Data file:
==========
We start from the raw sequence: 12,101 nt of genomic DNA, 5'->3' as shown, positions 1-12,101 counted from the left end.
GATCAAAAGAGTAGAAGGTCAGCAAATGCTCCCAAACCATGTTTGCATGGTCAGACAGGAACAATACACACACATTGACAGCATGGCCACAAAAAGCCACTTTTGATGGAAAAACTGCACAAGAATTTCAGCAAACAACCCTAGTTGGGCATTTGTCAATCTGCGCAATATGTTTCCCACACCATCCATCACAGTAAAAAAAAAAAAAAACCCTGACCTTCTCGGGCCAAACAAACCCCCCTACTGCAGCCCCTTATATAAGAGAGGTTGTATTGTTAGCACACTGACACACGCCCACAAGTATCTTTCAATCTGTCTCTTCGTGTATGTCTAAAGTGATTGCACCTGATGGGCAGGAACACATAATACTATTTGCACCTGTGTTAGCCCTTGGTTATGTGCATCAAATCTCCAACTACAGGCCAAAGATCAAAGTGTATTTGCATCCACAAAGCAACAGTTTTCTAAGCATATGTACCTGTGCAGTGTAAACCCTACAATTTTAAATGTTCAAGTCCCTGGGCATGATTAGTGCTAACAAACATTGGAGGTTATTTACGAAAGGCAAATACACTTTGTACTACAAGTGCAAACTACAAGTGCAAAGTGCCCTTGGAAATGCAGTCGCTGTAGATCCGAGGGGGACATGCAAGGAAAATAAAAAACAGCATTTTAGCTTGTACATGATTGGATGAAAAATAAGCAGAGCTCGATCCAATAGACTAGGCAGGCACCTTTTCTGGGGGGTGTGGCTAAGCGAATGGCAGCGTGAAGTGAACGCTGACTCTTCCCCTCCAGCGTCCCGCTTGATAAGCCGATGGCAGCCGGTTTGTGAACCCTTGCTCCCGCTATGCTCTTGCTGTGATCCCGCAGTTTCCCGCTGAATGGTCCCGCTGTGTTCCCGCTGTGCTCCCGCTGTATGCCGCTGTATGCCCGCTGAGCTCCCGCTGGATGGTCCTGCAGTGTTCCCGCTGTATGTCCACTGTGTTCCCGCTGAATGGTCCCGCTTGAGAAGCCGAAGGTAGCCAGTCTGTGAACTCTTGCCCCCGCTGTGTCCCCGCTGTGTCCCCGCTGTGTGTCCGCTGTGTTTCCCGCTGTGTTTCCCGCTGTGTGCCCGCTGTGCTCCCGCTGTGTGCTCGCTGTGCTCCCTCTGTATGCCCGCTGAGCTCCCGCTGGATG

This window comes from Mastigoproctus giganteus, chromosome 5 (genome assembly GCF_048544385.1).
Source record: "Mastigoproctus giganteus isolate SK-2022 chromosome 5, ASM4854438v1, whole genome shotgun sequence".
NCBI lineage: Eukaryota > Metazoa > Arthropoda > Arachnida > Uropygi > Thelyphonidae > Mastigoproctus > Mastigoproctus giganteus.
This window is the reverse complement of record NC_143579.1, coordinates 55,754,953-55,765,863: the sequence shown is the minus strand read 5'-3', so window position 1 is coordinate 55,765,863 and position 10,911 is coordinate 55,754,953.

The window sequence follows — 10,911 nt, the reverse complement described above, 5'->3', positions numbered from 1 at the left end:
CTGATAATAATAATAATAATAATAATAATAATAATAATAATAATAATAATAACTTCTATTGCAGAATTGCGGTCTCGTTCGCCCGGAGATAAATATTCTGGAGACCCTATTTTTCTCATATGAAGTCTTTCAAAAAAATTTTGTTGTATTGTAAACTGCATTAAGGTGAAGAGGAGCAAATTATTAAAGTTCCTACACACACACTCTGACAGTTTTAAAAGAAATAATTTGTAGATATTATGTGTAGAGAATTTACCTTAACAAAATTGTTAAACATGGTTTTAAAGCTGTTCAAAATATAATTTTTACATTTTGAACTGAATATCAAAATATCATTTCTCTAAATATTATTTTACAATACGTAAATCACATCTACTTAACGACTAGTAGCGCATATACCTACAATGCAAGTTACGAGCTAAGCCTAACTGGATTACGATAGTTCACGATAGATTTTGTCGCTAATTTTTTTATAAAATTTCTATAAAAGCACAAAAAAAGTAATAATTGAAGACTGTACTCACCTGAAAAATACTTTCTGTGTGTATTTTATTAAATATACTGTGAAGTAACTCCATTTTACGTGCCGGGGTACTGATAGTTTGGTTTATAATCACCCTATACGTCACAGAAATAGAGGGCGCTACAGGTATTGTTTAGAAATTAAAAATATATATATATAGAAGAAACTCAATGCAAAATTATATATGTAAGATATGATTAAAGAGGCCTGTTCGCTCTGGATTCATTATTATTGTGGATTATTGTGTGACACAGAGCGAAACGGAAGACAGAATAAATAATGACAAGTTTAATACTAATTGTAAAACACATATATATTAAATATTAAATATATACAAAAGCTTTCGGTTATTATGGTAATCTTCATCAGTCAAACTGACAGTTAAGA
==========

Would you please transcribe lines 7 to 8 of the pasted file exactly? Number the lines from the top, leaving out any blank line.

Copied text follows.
The window sequence follows — 10,911 nt, the reverse complement described above, 5'->3', positions numbered from 1 at the left end:
CTGATAATAATAATAATAATAATAATAATAATAATAATAATAATAATAATAACTTCTATTGCAGAATTGCGGTCTCGTTCGCCCGGAGATAAATATTCTGGAGACCCTATTTTTCTCATATGAAGTCTTTCAAAAAAATTTTGTTGTATTGTAAACTGCATTAAGGTGAAGAGGAGCAAATTATTAAAGTTCCTACACACACACTCTGACAGTTTTAAAAGAAATAATTTGTAGATATTATGTGTAGAGAATTTACCTTAACAAAATTGTTAAACATGGTTTTAAAGCTGTTCAAAATATAATTTTTACATTTTGAACTGAATATCAAAATATCATTTCTCTAAATATTATTTTACAATACGTAAATCACATCTACTTAACGACTAGTAGCGCATATACCTACAATGCAAGTTACGAGCTAAGCCTAACTGGATTACGATAGTTCACGATAGATTTTGTCGCTAATTTTTTTATAAAATTTCTATAAAAGCACAAAAAAAGTAATAATTGAAGACTGTACTCACCTGAAAAATACTTTCTGTGTGTATTTTATTAAATATACTGTGAAGTAACTCCATTTTACGTGCCGGGGTACTGATAGTTTGGTTTATAATCACCCTATACGTCACAGAAATAGAGGGCGCTACAGGTATTGTTTAGAAATTAAAAATATATATATATAGAAGAAACTCAATGCAAAATTATATATGTAAGATATGATTAAAGAGGCCTGTTCGCTCTGGATTCATTATTATTGTGGATTATTGTGTGACACAGAGCGAAACGGAAGACAGAATAAATAATGACAAGTTTAATACTAATTGTAAAACACATATATATTAAATATTAAATATATACAAAAGCTTTCGGTTATTATGGTAATCTTCATCAGTCAAACTGACAGTTAAGA